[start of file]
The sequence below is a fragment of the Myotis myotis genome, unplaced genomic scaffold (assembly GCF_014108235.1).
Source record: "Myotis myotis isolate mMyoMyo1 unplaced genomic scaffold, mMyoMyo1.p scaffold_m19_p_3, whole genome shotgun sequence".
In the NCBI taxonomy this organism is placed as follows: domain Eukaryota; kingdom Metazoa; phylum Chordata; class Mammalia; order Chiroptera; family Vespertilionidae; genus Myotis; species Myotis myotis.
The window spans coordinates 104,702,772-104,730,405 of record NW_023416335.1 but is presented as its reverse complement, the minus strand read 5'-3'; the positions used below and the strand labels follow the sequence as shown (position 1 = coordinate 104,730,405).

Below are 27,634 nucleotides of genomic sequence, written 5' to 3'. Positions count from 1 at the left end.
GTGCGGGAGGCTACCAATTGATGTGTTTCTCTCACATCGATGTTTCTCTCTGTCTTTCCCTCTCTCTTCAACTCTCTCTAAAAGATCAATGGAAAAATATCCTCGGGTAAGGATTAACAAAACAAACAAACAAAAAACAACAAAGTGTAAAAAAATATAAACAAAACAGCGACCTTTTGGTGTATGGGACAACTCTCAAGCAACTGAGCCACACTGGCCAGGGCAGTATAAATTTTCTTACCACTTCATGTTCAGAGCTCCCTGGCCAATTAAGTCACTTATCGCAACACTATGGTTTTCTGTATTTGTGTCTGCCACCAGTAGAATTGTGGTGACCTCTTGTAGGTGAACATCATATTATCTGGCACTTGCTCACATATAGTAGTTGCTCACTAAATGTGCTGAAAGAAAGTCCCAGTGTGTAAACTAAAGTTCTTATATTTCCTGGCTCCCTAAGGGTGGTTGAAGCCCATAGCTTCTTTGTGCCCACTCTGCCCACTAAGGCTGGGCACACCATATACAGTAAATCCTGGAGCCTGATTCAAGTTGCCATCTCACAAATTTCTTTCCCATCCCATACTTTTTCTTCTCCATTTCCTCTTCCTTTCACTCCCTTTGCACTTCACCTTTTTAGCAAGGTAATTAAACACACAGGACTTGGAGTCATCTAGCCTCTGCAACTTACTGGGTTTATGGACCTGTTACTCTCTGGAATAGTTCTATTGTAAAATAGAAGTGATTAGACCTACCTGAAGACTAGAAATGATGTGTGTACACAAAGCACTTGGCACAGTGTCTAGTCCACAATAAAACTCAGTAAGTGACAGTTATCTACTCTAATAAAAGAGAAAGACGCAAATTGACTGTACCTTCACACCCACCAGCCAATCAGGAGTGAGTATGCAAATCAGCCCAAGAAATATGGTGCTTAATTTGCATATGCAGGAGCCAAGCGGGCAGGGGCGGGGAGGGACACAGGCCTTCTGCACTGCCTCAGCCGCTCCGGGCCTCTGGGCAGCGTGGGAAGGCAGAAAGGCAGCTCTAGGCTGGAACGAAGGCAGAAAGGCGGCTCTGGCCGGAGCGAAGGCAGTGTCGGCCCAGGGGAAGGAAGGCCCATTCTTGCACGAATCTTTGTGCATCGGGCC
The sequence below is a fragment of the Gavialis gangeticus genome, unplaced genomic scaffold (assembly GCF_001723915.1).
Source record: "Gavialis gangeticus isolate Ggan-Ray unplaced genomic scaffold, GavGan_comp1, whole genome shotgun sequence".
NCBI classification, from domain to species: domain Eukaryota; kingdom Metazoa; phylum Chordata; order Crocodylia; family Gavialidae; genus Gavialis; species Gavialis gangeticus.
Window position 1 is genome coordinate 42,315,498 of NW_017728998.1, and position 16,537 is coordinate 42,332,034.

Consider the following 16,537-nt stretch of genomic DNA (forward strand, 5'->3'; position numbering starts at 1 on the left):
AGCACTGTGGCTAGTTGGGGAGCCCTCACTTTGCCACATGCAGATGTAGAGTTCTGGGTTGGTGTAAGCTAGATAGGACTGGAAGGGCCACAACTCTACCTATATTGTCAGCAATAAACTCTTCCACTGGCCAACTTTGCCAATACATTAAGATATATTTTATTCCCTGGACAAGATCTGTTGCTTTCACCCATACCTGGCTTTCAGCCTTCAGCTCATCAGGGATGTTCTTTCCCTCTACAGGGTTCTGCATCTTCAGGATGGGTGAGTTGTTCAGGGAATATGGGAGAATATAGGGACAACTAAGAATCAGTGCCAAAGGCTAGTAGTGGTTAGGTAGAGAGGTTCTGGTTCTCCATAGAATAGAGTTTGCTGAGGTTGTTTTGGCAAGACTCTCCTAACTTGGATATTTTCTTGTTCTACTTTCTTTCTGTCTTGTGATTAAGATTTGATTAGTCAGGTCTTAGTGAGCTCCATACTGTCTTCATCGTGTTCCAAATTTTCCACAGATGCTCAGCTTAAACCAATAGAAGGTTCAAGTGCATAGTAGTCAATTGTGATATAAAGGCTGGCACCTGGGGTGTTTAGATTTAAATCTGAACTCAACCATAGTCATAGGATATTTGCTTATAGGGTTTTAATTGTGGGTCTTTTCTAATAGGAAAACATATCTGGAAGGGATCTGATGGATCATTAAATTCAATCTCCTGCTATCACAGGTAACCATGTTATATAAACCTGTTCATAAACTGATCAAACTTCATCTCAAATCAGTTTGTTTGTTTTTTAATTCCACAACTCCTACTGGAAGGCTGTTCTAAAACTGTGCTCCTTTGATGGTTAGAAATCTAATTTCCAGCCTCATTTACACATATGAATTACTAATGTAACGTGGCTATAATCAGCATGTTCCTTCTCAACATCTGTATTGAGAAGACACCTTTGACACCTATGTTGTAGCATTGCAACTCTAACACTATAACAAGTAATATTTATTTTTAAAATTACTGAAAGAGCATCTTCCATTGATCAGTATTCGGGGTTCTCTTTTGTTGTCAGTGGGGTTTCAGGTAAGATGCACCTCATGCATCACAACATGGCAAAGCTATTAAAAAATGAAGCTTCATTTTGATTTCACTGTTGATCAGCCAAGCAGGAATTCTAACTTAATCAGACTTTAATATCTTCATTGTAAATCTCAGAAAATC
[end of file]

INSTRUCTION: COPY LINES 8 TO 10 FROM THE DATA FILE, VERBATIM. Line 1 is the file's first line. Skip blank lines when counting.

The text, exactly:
Source record: "Gavialis gangeticus isolate Ggan-Ray unplaced genomic scaffold, GavGan_comp1, whole genome shotgun sequence".
NCBI classification, from domain to species: domain Eukaryota; kingdom Metazoa; phylum Chordata; order Crocodylia; family Gavialidae; genus Gavialis; species Gavialis gangeticus.
Window position 1 is genome coordinate 42,315,498 of NW_017728998.1, and position 16,537 is coordinate 42,332,034.